Socioeconomic, Demographic, and Environmental Factors May Inform Malaria Intervention Prioritization in Urban Nigeria

Chilochibi Chiziba, Laina D. Mercer, Ousmane Diallo, Amelia Bertozzi-Villa, Daniel J. Weiss, Jaline Gerardin, Ifeoma D. Ozodiegwu*

*Corresponding author for this work

Research output: Contribution to journalArticlepeer-review


Urban population growth in Nigeria may exceed the availability of affordable housing and basic services, resulting in living conditions conducive to vector breeding and heterogeneous malaria transmission. Understanding the link between community-level factors and urban malaria transmission informs targeted interventions. We analyzed Demographic and Health Survey Program cluster-level data, alongside geospatial covariates, to describe variations in malaria prevalence in children under 5 years of age. Univariate and multivariable models explored the relationship between malaria test positivity rates at the cluster level and community-level factors. Generally, malaria test positivity rates in urban areas are low and declining. The factors that best predicted malaria test positivity rates within a multivariable model were post-primary education, wealth quintiles, population density, access to improved housing, child fever treatment-seeking, precipitation, and enhanced vegetation index. Malaria transmission in urban areas will likely be reduced by addressing socioeconomic and environmental factors that promote exposure to disease vectors. Enhanced regional surveillance systems in Nigeria can provide detailed data to further refine our understanding of these factors in relation to malaria transmission.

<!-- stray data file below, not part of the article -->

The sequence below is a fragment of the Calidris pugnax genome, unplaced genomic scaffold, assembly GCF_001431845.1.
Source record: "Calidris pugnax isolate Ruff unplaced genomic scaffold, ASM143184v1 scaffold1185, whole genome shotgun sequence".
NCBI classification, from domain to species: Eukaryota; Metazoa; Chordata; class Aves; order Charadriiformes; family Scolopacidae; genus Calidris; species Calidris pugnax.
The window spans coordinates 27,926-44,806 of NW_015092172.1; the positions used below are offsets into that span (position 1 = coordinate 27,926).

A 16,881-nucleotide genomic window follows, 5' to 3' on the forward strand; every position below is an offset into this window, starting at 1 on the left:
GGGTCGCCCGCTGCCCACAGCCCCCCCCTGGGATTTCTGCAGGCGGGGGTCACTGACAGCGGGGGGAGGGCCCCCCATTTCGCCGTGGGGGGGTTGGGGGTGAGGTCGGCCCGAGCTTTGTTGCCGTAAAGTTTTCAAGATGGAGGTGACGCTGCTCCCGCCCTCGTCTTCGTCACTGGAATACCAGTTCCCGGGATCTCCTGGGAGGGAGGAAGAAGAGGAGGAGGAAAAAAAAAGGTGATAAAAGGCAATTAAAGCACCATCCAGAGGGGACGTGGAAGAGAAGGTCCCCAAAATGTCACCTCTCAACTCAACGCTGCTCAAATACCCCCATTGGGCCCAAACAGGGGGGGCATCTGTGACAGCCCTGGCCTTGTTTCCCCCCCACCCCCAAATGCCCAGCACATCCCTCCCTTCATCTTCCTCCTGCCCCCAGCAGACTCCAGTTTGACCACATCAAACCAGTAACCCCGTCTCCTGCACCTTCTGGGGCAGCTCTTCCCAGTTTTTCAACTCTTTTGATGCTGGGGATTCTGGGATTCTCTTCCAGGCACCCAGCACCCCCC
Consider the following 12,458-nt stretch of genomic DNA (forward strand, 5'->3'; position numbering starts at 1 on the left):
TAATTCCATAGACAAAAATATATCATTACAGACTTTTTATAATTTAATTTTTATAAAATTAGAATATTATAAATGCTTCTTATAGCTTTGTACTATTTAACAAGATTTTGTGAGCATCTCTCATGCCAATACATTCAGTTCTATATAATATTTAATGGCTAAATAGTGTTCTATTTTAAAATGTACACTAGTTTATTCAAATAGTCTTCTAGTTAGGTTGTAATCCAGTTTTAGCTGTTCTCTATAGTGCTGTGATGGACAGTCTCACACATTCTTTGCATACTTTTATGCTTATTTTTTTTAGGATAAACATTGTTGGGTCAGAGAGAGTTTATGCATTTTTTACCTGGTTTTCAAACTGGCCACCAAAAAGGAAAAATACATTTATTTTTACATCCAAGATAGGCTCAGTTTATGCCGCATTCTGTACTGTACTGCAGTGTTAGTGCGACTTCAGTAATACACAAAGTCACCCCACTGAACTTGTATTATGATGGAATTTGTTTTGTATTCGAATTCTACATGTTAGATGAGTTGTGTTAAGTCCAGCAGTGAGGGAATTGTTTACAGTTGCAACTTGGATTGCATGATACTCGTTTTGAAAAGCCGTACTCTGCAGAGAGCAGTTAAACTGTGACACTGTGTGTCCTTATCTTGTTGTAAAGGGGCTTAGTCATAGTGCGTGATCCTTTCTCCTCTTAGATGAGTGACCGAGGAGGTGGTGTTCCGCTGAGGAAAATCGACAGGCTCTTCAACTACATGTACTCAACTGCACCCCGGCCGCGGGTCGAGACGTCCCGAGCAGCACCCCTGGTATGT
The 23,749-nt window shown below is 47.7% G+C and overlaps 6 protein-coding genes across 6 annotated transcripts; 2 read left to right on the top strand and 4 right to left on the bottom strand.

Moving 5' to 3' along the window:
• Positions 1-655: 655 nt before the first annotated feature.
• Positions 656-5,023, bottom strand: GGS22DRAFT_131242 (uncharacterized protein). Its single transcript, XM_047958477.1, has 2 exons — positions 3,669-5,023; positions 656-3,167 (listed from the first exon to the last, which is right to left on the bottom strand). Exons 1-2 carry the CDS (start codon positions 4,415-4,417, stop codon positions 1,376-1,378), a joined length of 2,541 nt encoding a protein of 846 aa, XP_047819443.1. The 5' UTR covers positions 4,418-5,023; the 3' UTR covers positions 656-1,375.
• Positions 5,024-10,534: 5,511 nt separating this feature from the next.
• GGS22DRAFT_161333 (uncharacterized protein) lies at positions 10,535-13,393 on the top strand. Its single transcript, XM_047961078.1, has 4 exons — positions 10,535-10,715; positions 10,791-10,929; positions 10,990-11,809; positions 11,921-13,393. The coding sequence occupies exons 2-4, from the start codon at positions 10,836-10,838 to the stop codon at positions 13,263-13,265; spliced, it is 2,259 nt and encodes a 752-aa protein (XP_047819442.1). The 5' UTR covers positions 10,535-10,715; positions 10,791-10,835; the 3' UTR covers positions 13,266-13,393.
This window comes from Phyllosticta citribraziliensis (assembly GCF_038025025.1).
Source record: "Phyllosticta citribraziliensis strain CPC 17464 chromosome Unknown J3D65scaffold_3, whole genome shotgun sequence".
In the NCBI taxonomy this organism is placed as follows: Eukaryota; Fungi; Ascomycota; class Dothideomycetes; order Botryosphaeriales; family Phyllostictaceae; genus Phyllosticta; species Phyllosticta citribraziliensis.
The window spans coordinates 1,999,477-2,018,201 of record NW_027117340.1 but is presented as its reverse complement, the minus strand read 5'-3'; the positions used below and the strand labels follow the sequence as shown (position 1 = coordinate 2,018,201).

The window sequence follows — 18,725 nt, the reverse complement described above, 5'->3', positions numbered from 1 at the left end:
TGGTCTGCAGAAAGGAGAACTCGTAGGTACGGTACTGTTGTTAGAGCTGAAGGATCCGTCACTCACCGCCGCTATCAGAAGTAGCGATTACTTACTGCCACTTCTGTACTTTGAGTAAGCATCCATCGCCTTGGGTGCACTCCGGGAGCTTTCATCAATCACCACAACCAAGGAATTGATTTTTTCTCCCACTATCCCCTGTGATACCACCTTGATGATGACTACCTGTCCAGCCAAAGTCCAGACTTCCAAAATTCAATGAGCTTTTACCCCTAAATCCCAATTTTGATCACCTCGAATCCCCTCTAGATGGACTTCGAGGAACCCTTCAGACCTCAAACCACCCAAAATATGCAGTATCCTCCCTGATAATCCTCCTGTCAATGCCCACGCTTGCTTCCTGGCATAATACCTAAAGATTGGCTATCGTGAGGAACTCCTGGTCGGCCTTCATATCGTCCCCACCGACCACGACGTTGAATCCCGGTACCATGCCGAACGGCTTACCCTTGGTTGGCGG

Original languageEnglish (US)
Article number78
JournalInternational journal of environmental research and public health
Issue number1
StatePublished - Jan 2024


  • Nigeria
  • cities
  • malaria
  • risk factors
  • urbanization

ASJC Scopus subject areas

  • Public Health, Environmental and Occupational Health
  • Pollution
  • Health, Toxicology and Mutagenesis


Dive into the research topics of 'Socioeconomic, Demographic, and Environmental Factors May Inform Malaria Intervention Prioritization in Urban Nigeria'. Together they form a unique fingerprint.

Cite this